Baltimore Disaster Adds Urgency to Calls for US Maritime Policy Reform, Port Investment
Baltimore Disaster Adds Urgency to Calls for US Maritime Policy Reform, Port Investment

By John Haughey

President Joe Biden, in an executive order this February, directed $20 billion in allocations from the 2021 Bipartisan Infrastructure Bill (BIL) into a five-year grant program dedicated to modernizing America’s 361 commercial ports.

The money is welcome but not nearly enough to overcome decades of neglect in comprehensive federal port investment and a half-century absence—some say abdication—by successive administrations and Congresses in sustaining a cohesive national maritime policy, a growing chorus of critics contend.

“If you talk to anyone in the ports, they are extremely excited about this. It’s more money than they’ve received in decades,” said Capt. John Konrad, founder and CEO, a maritime commerce news and analysis site.

“But if you put it in context of a $1.2 trillion infrastructure” package approved under the 2021 BIL and 2022’s Inflation Reduction Act, “it’s less than 1 percent. In that context, it’s not a lot of money,” he told The Epoch Times.

With the nation’s ninth-busiest commercial port sitting idle since the Singapore-flagged 95,000-ton Dali knocked down Baltimore’s Francis Scott Key Bridge on March 26, there’s added intensity to years-long calls to upgrade ports to safely accommodate megaship container carriers. Only a handful of U.S. ports can, and improvements are needed to buttress supply chains that generate $5.4 trillion in annual domestic economic activity.

That renewed emphasis on federal port investment is certain to surface when the House Transportation & Infrastructure Committee’s Coast Guard & Maritime Transportation and Homeland Security subcommittees convene a joint field hearing at the Port of Miami on April 5.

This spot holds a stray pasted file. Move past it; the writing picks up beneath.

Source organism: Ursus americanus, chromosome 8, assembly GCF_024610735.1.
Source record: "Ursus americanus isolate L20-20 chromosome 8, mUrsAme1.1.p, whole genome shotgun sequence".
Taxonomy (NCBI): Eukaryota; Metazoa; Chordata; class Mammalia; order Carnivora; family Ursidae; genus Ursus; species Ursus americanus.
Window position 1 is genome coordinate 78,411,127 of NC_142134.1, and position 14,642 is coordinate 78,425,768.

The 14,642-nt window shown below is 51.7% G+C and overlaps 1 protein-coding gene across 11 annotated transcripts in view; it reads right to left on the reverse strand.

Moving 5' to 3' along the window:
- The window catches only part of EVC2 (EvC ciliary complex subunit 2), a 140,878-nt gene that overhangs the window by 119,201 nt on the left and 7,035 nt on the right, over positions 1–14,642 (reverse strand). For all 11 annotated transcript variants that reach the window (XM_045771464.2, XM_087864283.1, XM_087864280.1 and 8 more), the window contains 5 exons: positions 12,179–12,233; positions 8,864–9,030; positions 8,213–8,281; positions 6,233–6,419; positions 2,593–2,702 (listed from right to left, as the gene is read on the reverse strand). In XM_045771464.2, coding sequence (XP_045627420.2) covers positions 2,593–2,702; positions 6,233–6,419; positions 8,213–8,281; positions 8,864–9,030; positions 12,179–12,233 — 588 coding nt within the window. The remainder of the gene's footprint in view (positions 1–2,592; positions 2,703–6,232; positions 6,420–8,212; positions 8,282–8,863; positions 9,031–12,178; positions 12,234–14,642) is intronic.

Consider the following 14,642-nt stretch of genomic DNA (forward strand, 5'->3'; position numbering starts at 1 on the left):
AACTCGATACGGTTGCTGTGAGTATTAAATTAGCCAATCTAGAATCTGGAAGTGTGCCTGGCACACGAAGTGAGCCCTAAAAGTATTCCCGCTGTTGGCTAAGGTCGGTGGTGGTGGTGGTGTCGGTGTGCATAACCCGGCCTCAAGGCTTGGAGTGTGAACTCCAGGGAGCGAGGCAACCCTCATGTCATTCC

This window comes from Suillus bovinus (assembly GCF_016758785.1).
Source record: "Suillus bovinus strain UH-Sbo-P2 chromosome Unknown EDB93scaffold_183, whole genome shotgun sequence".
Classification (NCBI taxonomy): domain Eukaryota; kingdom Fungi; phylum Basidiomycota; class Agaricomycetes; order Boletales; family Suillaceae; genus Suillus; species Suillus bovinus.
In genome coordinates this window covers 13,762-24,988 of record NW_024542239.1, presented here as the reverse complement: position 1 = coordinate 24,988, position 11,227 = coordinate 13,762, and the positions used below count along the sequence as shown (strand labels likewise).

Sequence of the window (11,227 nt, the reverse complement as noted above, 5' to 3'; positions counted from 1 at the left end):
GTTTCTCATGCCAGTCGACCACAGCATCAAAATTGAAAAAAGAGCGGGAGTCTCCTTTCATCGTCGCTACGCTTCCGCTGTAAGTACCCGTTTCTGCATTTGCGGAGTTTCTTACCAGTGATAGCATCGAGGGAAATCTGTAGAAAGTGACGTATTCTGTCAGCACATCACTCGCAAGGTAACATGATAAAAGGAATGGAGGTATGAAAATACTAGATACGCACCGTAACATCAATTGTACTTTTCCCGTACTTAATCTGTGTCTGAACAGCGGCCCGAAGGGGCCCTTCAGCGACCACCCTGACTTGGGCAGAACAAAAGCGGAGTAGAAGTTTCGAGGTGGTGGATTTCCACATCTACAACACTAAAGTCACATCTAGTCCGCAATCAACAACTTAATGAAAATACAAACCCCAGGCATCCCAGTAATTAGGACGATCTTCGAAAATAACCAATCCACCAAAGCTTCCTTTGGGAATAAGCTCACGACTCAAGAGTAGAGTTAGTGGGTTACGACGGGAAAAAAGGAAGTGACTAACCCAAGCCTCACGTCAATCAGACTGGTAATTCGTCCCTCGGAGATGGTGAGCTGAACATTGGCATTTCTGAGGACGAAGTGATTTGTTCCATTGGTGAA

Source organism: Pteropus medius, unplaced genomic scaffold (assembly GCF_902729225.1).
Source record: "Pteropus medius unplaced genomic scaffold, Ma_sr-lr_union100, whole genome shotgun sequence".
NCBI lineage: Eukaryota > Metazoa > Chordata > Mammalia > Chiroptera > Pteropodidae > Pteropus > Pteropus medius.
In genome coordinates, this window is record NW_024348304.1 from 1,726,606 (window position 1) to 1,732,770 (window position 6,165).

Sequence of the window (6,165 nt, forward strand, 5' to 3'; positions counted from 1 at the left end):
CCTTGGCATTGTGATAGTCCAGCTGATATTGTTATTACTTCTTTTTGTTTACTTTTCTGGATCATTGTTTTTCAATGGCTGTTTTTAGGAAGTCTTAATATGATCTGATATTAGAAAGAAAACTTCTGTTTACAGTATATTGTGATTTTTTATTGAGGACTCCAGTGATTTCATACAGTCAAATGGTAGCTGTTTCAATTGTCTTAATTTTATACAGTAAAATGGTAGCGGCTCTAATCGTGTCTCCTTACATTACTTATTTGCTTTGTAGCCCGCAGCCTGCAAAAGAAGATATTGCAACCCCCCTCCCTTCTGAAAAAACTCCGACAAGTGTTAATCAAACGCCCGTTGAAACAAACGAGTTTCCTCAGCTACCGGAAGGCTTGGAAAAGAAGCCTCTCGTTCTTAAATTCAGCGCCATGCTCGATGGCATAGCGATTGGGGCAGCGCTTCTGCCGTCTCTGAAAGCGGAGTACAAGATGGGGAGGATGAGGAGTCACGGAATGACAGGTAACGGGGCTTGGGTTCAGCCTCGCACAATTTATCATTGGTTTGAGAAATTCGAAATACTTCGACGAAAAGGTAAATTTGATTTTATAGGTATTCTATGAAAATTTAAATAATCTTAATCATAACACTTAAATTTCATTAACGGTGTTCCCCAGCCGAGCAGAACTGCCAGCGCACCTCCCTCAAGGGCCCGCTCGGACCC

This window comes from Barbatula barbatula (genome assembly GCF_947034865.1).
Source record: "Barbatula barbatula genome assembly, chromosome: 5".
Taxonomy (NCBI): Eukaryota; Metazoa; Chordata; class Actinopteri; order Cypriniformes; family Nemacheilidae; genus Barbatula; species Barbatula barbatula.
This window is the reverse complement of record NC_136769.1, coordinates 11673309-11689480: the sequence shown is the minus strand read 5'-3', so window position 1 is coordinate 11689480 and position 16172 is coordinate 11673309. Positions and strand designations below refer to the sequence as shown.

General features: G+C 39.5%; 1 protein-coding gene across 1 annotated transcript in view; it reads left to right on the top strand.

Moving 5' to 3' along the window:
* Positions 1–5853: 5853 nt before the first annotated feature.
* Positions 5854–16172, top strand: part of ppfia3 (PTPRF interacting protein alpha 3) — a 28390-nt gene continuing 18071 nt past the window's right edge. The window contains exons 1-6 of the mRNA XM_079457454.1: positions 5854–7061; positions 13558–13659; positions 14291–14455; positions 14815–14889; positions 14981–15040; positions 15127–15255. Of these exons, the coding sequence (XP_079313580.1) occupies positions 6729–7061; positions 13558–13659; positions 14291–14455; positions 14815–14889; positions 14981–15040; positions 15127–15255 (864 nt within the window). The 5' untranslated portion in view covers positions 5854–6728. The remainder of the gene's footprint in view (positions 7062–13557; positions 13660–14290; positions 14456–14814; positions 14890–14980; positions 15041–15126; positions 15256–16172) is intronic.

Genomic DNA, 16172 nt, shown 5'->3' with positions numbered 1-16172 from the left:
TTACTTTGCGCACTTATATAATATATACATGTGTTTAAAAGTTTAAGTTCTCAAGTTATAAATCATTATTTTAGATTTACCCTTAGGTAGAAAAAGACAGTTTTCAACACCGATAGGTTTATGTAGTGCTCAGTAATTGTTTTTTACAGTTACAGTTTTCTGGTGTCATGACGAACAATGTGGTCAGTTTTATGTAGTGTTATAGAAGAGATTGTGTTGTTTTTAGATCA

“The problem is, if you look at how much money we spend in that infrastructure bill on maritime, it is a fraction” of what is needed, said Dr. Salvatore Mercogliano, a professor who analyzes maritime commerce at Campbell University in Buies Creek, North Carolina.

There’s even less federal policy dedicated to maritime commerce than federal money for ports, he told The Epoch Times.

“You actually had the Secretary of Transportation [Pete Buttigieg] at a press conference” on the Dali crash “come out and say, ‘You know, there’s really no one in charge’” of national maritime policy and that the U.S. Maritime Administration (MARAD) “‘doesn’t have the power the FAA does to control air, so there’s no central place that should be looking out for ports and maritime policy,’ which I think is an inherent flaw in the government’s oversight of shipping.”

As a result, he said, “There’s no cohesive national strategy. So you have ports competing with each other, costing taxpayers money so they can get the ships” that concentrate commerce in ports that can get bigger, while those that cannot become backwaters, leaving supply chains—and national security—vulnerable should a mishap, natural disaster, military attack, or terrorist act sink one ship or bring down one bridge to block one port’s sea lanes, ensnarling the flow of goods nationwide.